CLEARWATER — Pinellas County commissioners are upset about the latest bout of mass shootings. During the Aug. 6 meeting, many voiced their displeasure with the lack of action by state and federal elected officials to address the issues. Commission Chair Karen Seel volunteered to draft a letter to communicate the commission’s concerns.
Commissioner Janet Long started the discussion during the portion of the meeting usually reserved for reports on different boards and committees on which the commissioners serve.
“I just feel so strongly as an elected official representing our citizens that we have an obligation and a duty to speak to some of these horrible tragedies that are going on in our country,” Long said. “And we can’t be so naïve to think that this could not happen here.”
Long was reacting to the shootings that occurred in El Paso, Texas and Dayton, Ohio over the weekend, Aug. 3 and Aug. 4, in which 31 people were killed.
“I’m hopeful that as a board we can offer some suggestion or some communication to our state and federal leaders to please take action on this, especially the horrible shootings that are going on,” she said.
As of Aug. 5, 255 mass shootings have occurred in the United States, according to the Gun Violence Archive. The group defines a mass shooting as an incident in which at least four people were shot, excluding the shooter.
Long said the problem seemed to be unique to the United States.
“There are many other countries in the world that have mental health issues and people who watch video games, they don’t have the mass shootings that we are having,” she said.
Some have placed the blame for the gun violence on lack of adequate mental health services. Others say it is due to violence portrayed in video games, on TV and in movies. The debate about gun control rages on regardless.
Long believes commissioners have an “obligation to speak out.” She thinks something should be done to let elected officials know at different levels of government that “this is not acceptable.”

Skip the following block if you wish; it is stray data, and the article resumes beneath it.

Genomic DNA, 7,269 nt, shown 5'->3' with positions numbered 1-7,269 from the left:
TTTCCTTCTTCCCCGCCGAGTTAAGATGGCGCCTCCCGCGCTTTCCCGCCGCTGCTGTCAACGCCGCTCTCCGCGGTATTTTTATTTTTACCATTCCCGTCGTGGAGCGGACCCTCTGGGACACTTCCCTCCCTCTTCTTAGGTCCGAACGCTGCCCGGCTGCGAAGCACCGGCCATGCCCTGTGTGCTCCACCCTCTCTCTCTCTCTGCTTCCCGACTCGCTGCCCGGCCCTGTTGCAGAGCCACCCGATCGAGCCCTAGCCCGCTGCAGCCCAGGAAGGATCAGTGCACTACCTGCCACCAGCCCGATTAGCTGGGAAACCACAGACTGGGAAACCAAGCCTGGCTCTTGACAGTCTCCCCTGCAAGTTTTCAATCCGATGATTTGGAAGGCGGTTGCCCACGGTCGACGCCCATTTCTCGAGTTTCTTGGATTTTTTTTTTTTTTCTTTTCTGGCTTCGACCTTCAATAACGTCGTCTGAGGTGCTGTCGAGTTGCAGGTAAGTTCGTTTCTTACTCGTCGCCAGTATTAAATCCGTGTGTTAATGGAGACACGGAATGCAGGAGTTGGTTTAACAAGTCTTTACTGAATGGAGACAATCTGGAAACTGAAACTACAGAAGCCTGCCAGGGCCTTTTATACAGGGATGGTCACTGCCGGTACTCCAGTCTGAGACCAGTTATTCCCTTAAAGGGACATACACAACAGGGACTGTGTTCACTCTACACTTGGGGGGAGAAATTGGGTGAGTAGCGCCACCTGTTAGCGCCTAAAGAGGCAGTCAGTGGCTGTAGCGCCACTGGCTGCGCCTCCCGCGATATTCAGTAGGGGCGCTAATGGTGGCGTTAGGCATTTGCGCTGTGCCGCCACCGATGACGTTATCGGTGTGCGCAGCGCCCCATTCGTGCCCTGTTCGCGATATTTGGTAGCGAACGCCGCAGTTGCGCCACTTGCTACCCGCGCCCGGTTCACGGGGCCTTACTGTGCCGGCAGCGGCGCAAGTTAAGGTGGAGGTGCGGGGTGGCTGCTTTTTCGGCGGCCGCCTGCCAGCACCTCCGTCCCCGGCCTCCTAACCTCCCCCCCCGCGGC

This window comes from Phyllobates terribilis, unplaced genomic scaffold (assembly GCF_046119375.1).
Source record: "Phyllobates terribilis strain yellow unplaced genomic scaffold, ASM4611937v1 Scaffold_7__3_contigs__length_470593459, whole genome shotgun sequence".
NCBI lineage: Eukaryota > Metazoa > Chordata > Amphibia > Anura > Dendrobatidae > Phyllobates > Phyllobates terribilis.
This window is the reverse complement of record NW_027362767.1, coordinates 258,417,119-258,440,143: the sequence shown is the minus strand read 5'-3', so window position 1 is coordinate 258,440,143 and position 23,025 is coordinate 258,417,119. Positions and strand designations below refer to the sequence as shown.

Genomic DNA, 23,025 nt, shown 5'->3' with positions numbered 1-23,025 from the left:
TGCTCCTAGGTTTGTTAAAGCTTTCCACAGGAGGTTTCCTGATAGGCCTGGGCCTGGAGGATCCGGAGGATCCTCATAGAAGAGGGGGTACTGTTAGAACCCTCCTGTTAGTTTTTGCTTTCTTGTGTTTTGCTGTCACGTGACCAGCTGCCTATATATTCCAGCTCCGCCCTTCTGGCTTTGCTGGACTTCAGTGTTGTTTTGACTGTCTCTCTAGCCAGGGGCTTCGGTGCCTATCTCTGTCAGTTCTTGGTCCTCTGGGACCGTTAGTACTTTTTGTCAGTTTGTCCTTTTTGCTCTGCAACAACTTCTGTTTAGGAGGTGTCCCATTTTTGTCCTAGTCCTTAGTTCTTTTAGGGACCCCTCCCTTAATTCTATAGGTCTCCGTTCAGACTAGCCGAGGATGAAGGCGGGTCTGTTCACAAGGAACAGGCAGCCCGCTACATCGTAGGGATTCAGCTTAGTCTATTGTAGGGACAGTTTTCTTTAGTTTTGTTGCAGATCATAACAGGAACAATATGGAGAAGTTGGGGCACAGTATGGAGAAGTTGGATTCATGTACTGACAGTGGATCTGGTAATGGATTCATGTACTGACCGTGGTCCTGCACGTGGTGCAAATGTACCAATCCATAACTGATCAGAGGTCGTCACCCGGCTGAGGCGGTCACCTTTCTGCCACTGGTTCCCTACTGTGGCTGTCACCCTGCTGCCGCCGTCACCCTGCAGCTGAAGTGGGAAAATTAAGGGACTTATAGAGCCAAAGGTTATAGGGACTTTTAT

Commissioner Dave Eggers agrees something needs to be done. But, he doesn’t believe any one thing is to blame for the violence. He says a “multiplicity” of reasons is involved.
“I sure wish that our federal government would decide to work together,” he said, adding that there are “a lot of smart people, a lot of good people — staff, representatives, senators — some work could really be done.”
He sent his sympathies to the families of those killed.
“I am just so tired of the rhetoric. It’s either all about access to guns or it’s all about mental health, and everyone goes to their corners,” he said. “I think it’s a really complicated issue we need to address together.”
Eggers believes, as a people, “we can do better.”
He sent a challenge to officials in Washington to “think of the country first.”
“It’s not about politics. It’s about taking care of our children and our communities,” said Commission Vice-chair Pat Gerard.
She said if elected officials at the county and municipal level didn’t have the ability to do anything, then it was important to send people to Tallahassee and Washington that will do something.
“You know, you can talk about mental health services all day long, but if you’re not willing to fund it, if you’re not willing do something, you might as well throw some more thoughts and prayers out there because they mean nothing.
“It’s not enough to fly flags at half-staff and to talk about it’s a mental health issue or we need to harden the schools or whatever else you want to say about it. If you’re not willing to act, then just shut up. That’s all I have to say about it.”
Then Gerard added one more thing – “I will reiterate that we need to send people that are willing to act on our behalf that represent our wishes, because the majority of people in this county want some reasonable gun controls. So let’s act on our wishes.”
Seel agreed that something needed to be done to address the problem on a state and national basis.
“This is simply unacceptable,” she said. “I’m willing to draft some kind of letter on behalf of the commission to whomever we think it would be wise to send it to.”
Commissioner Charlie Justice didn’t speak on the issue when it was his turn to give his reports, but he thanked Seel for her offer.
“We’ve talked a lot about the preemption, and how Tallahassee has taken the ability away from us,” Justice said.
Florida law prohibits local governments from regulating firearms with the exception of enacting zoning laws about where gun sellers can locate their businesses.
“Really in the broad sense I actually agree with that,” Justice said. “I think there should be some state rules – not have 67 different rules on these big issues. But I think sometimes when they preempt us, they forget that not only do they get the power to make the decisions, but they now own the responsibility of enacting policy that reacts to that issue.
“So I think something to communicate that reminder to them would not be a bad thing.”
“If they don’t want us to have the responsibility, then they have to take it,” Long said.
Commissioner Kathleen Peters did not comment and Commissioner Ken Welch was absent due to injuries from a bicycling accident.
Suzette Porter is TBN’s Pinellas County editor. She can be reached at firstname.lastname@example.org.